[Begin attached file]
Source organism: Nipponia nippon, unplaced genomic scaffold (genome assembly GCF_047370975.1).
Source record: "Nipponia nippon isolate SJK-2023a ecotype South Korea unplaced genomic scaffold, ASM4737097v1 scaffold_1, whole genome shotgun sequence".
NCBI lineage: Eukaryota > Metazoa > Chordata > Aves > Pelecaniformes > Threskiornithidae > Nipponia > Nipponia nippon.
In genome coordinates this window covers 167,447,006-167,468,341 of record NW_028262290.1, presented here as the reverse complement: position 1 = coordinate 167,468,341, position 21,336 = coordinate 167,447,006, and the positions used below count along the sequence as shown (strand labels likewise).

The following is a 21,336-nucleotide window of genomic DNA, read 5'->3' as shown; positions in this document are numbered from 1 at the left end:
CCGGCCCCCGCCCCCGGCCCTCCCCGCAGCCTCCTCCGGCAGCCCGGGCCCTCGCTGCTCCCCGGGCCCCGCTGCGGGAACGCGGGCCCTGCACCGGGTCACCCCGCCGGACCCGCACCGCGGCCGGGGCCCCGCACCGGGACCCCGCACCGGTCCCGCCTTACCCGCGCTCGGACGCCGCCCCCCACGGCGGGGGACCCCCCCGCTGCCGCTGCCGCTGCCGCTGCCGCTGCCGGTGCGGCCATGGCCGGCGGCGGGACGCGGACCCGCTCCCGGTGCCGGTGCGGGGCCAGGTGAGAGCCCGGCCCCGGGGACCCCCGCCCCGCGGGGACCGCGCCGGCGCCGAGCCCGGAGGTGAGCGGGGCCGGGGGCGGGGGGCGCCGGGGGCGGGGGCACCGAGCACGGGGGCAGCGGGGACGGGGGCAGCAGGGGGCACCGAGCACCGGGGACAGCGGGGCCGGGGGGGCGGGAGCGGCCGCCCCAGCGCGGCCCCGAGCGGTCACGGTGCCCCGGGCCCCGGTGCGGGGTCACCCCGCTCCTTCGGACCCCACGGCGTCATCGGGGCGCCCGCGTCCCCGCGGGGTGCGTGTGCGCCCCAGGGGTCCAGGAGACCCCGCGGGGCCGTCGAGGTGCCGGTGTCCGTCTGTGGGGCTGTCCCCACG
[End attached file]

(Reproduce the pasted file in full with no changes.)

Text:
Source organism: Nipponia nippon, unplaced genomic scaffold (genome assembly GCF_047370975.1).
Source record: "Nipponia nippon isolate SJK-2023a ecotype South Korea unplaced genomic scaffold, ASM4737097v1 scaffold_1, whole genome shotgun sequence".
NCBI lineage: Eukaryota > Metazoa > Chordata > Aves > Pelecaniformes > Threskiornithidae > Nipponia > Nipponia nippon.
In genome coordinates this window covers 167,447,006-167,468,341 of record NW_028262290.1, presented here as the reverse complement: position 1 = coordinate 167,468,341, position 21,336 = coordinate 167,447,006, and the positions used below count along the sequence as shown (strand labels likewise).

The following is a 21,336-nucleotide window of genomic DNA, read 5'->3' as shown; positions in this document are numbered from 1 at the left end:
CCGGCCCCCGCCCCCGGCCCTCCCCGCAGCCTCCTCCGGCAGCCCGGGCCCTCGCTGCTCCCCGGGCCCCGCTGCGGGAACGCGGGCCCTGCACCGGGTCACCCCGCCGGACCCGCACCGCGGCCGGGGCCCCGCACCGGGACCCCGCACCGGTCCCGCCTTACCCGCGCTCGGACGCCGCCCCCCACGGCGGGGGACCCCCCCGCTGCCGCTGCCGCTGCCGCTGCCGCTGCCGGTGCGGCCATGGCCGGCGGCGGGACGCGGACCCGCTCCCGGTGCCGGTGCGGGGCCAGGTGAGAGCCCGGCCCCGGGGACCCCCGCCCCGCGGGGACCGCGCCGGCGCCGAGCCCGGAGGTGAGCGGGGCCGGGGGCGGGGGGCGCCGGGGGCGGGGGCACCGAGCACGGGGGCAGCGGGGACGGGGGCAGCAGGGGGCACCGAGCACCGGGGACAGCGGGGCCGGGGGGGCGGGAGCGGCCGCCCCAGCGCGGCCCCGAGCGGTCACGGTGCCCCGGGCCCCGGTGCGGGGTCACCCCGCTCCTTCGGACCCCACGGCGTCATCGGGGCGCCCGCGTCCCCGCGGGGTGCGTGTGCGCCCCAGGGGTCCAGGAGACCCCGCGGGGCCGTCGAGGTGCCGGTGTCCGTCTGTGGGGCTGTCCCCACG